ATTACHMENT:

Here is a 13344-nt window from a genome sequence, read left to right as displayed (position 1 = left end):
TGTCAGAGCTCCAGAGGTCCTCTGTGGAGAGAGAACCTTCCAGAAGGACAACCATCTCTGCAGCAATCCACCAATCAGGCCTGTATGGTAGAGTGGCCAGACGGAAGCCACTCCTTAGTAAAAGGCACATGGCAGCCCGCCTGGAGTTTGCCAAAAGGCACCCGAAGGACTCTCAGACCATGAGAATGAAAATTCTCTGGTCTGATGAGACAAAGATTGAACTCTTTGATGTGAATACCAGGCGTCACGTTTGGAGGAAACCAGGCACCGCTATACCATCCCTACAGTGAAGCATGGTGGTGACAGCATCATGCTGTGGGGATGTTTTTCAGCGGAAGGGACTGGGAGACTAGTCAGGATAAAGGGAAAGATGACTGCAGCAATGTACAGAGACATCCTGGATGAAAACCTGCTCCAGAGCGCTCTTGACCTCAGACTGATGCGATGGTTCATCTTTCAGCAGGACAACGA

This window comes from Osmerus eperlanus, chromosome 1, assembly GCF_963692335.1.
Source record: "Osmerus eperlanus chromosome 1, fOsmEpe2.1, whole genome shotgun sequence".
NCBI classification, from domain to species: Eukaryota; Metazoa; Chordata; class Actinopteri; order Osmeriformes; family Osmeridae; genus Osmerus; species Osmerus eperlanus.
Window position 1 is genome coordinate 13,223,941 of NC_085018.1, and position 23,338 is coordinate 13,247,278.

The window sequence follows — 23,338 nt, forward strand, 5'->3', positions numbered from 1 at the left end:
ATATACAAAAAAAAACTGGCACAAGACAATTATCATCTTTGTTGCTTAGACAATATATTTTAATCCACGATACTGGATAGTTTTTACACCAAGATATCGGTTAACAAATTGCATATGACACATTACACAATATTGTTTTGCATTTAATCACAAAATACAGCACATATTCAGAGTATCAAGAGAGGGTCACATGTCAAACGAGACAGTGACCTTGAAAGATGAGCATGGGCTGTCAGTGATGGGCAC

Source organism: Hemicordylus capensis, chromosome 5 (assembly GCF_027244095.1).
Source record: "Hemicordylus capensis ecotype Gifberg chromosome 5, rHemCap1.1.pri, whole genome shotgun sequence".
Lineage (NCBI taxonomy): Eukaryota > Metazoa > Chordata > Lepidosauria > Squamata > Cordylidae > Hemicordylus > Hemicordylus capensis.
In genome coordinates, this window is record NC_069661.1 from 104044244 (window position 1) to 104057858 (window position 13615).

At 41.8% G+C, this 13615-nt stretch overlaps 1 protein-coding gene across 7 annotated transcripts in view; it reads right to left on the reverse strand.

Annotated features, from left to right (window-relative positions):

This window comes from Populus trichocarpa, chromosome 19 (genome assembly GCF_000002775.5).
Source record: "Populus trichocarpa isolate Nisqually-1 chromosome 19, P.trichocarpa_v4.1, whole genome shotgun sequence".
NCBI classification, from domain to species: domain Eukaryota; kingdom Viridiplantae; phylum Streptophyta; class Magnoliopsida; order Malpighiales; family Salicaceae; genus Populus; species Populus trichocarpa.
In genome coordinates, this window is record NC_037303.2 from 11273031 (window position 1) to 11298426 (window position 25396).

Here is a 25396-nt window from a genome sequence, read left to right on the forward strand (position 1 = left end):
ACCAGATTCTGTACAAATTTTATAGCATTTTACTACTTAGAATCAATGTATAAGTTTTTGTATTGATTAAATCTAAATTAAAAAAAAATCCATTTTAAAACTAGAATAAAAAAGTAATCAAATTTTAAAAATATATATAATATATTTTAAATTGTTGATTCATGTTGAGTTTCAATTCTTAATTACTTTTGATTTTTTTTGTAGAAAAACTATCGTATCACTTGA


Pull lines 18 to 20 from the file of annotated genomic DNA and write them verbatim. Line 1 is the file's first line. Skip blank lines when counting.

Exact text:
In genome coordinates, this window is record NC_037303.2 from 11273031 (window position 1) to 11298426 (window position 25396).

Here is a 25396-nt window from a genome sequence, read left to right on the forward strand (position 1 = left end):
ACCAGATTCTGTACAAATTTTATAGCATTTTACTACTTAGAATCAATGTATAAGTTTTTGTATTGATTAAATCTAAATTAAAAAAAAATCCATTTTAAAACTAGAATAAAAAAGTAATCAAATTTTAAAAATATATATAATATATTTTAAATTGTTGATTCATGTTGAGTTTCAATTCTTAATTACTTTTGATTTTTTTTGTAGAAAAACTATCGTATCACTTGA